Environmental engineer, Shruthi Baskaran-Makanju of Rainy City Life comments, “​​Many conventional products don’t need to pass any kind of certification, and the long-term impacts of materials often take a long time to be studied.” For these reasons, going for greener options provides “more peace of mind, even if it’s a bit more expensive in the short-term.”

A woman wearing glasses writing in a notebook at a desk with shipping materials and products nearby.

Environmentally-Friendly Packaging

Aside from traditional options like paper and fabric, the packaging industry is changing and beginning to offer innovative options like bio-based plastics derived from renewable sources like cornstarch or sugarcane as viable alternatives to petroleum-based plastics. In the same way that eco-friendly product materials are historically more expensive, environmentally-friendly packaging also costs more.

Consumer Willingness and Demand 

Consumers are increasingly seeking sustainable and eco-friendly alternatives across various industries. This consumer willingness to pay a higher price for sustainable goods also contributes to the premium cost of green products.

“When it comes to the higher price tag that many green products carry, I think of how the money I invest now may prevent future medical bills down the line. You can’t put a price on health.” 

— Kristen Wood, Schisandra & Bergamot 

Up to 66% of consumers polled in this Nielsen report say they are willing to pay more for brands committed to green principles. Consumer demand allows companies to set higher prices for their sustainable offerings.

A couple smiling at each other while pushing a shopping cart in a parking lot.

Strategies for Affording Green Products on a Budget

Embracing an eco-friendly lifestyle doesn’t necessarily mean stretching your budget to its limits. Even though many green products are more expensive, there are practical strategies for affording green products without compromising your financial well-being.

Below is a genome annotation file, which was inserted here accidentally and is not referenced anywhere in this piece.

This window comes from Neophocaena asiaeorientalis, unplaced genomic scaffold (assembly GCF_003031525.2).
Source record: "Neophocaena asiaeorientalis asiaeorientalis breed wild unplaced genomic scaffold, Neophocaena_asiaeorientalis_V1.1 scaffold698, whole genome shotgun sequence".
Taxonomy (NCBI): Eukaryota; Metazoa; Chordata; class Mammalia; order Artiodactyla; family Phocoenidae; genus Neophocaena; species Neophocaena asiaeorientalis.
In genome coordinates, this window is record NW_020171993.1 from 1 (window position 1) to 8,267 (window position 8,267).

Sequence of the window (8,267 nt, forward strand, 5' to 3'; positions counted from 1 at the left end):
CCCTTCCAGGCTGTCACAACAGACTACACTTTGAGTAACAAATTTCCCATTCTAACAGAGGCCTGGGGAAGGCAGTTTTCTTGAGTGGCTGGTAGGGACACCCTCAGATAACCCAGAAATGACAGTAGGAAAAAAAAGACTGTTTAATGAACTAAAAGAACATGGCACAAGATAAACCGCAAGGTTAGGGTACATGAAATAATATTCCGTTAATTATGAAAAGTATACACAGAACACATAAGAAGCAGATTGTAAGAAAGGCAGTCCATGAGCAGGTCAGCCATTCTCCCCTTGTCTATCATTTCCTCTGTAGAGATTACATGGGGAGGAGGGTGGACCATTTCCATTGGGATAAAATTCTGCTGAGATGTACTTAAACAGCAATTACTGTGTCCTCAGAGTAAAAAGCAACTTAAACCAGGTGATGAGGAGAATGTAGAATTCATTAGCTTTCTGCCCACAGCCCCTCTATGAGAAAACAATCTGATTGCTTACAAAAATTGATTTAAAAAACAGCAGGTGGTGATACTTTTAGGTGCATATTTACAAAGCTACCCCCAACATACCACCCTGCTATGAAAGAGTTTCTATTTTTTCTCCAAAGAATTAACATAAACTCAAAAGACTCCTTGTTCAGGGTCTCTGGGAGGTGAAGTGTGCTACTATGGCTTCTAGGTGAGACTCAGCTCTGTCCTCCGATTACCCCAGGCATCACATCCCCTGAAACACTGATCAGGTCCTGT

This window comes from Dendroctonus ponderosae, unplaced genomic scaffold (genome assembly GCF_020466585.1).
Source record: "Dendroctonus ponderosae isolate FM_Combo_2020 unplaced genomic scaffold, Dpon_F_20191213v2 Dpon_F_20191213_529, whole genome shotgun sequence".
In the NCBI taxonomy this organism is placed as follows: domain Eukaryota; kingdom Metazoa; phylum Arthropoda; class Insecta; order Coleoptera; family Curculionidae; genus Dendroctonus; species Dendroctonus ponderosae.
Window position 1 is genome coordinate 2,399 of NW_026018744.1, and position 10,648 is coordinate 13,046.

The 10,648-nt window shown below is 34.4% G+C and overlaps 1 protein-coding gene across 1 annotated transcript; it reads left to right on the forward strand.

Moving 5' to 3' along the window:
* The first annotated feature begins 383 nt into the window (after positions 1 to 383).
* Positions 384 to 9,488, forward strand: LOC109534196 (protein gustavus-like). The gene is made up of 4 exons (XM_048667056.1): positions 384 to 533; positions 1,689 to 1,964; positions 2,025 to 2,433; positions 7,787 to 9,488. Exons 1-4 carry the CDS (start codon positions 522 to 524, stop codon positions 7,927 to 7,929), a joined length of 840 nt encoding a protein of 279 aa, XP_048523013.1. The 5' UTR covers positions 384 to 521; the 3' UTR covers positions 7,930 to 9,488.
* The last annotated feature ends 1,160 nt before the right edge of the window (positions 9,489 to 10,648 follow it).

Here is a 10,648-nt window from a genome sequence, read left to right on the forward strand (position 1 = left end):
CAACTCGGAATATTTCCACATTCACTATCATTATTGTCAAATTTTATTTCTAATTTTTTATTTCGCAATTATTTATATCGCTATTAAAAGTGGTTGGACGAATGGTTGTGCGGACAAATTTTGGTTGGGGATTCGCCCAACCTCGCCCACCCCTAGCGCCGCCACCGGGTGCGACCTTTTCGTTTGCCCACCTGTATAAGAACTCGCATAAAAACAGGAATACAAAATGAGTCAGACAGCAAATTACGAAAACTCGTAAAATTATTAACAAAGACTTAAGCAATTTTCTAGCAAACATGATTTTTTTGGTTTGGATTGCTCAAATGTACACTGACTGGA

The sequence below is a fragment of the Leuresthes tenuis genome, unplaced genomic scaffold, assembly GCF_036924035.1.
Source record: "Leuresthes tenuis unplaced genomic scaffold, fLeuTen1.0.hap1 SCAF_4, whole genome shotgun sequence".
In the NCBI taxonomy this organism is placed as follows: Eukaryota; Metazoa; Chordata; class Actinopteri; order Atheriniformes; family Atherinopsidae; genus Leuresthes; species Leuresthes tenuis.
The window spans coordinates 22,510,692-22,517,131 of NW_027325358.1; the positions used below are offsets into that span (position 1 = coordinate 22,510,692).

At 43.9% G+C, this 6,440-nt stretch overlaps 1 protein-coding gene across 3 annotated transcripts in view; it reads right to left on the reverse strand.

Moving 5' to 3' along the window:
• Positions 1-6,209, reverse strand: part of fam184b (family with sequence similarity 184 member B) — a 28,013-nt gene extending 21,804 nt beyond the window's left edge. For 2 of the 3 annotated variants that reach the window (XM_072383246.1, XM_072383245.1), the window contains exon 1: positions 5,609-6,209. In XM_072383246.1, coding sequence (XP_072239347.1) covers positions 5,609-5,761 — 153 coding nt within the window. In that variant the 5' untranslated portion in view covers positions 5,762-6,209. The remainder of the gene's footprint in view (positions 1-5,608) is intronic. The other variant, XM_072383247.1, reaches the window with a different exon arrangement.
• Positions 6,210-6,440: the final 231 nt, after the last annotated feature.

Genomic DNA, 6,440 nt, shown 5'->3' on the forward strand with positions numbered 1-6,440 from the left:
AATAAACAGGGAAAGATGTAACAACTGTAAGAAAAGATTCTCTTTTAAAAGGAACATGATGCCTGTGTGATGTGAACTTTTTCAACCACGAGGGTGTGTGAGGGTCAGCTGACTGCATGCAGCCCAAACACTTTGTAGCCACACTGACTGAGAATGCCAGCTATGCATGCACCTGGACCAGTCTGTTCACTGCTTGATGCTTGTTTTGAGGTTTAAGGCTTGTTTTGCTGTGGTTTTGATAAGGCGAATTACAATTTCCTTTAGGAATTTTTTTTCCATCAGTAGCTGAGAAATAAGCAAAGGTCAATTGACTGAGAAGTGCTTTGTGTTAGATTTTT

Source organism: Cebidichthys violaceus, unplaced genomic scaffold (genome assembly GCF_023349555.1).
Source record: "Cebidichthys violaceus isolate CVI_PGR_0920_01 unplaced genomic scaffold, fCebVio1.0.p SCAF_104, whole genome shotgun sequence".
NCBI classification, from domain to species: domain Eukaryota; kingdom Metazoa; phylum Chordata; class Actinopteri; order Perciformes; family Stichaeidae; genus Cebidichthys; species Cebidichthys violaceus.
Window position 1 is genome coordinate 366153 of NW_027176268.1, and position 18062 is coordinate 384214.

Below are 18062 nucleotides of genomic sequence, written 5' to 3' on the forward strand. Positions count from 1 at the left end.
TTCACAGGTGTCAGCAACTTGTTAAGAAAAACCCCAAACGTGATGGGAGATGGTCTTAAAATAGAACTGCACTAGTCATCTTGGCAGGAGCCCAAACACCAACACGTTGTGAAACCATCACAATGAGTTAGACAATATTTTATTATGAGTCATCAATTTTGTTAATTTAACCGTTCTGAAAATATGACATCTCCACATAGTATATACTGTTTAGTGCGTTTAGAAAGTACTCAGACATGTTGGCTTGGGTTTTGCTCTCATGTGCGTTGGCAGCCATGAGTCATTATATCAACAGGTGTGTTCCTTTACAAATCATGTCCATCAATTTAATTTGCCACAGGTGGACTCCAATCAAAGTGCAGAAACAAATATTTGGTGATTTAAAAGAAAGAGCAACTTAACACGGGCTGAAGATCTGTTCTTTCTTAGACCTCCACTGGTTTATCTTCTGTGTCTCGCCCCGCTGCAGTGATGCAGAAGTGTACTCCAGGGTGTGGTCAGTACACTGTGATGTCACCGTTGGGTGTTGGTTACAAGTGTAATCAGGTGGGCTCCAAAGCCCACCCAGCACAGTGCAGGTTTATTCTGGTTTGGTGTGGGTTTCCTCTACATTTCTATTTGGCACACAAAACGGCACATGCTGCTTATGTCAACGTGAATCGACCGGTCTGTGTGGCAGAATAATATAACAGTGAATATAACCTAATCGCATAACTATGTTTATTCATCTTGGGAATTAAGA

Prioritize Your Purchase

Weigh the cost of a higher one-time purchase against the seemingly more affordable single-use option. For instance, you can opt for reusable stainless steel or glass water bottles instead of purchasing cheap single-use plastic bottles. 

These alternatives cost more upfront but help save money in the long run and create less waste. Other great alternatives to single-use products include:

  • Metal straws
  • Reusable bowl covers
  • Beeswax food wraps
  • Reusable shopping bags
  • Glass soap and detergent bottles
  • Washable diapers
  • Microfiber cloths or rags

Buy Direct

Seek local suppliers and farmers’ markets for fresh produce and food, cottage industry handicrafts and small-scale manufactured goods. These vendors provide access to quality options at more affordable prices than larger retailers. There’s no middleman when you shop directly, so you cut the extra cost and give all the value to the producer.

Buy in Bulk 

Purchase non-perishable green products in bulk to save money in the long run. Better yet, buy bulk on-sale items to maximize your savings. Always keep your storage space in mind because you don’t want to come home with more things than you have enough room for. Also, be mindful of the expiration dates so nothing spoils before you can use it.

You can buy most green products in bulk to save both money and time. However, I find that these products produce more savings in the long run when you buy them in bulk:

A magnifying glass focusing on the word
Photo credit: Deposit Photos.

Subscribe to Newsletters, Memberships and Loyalty Programs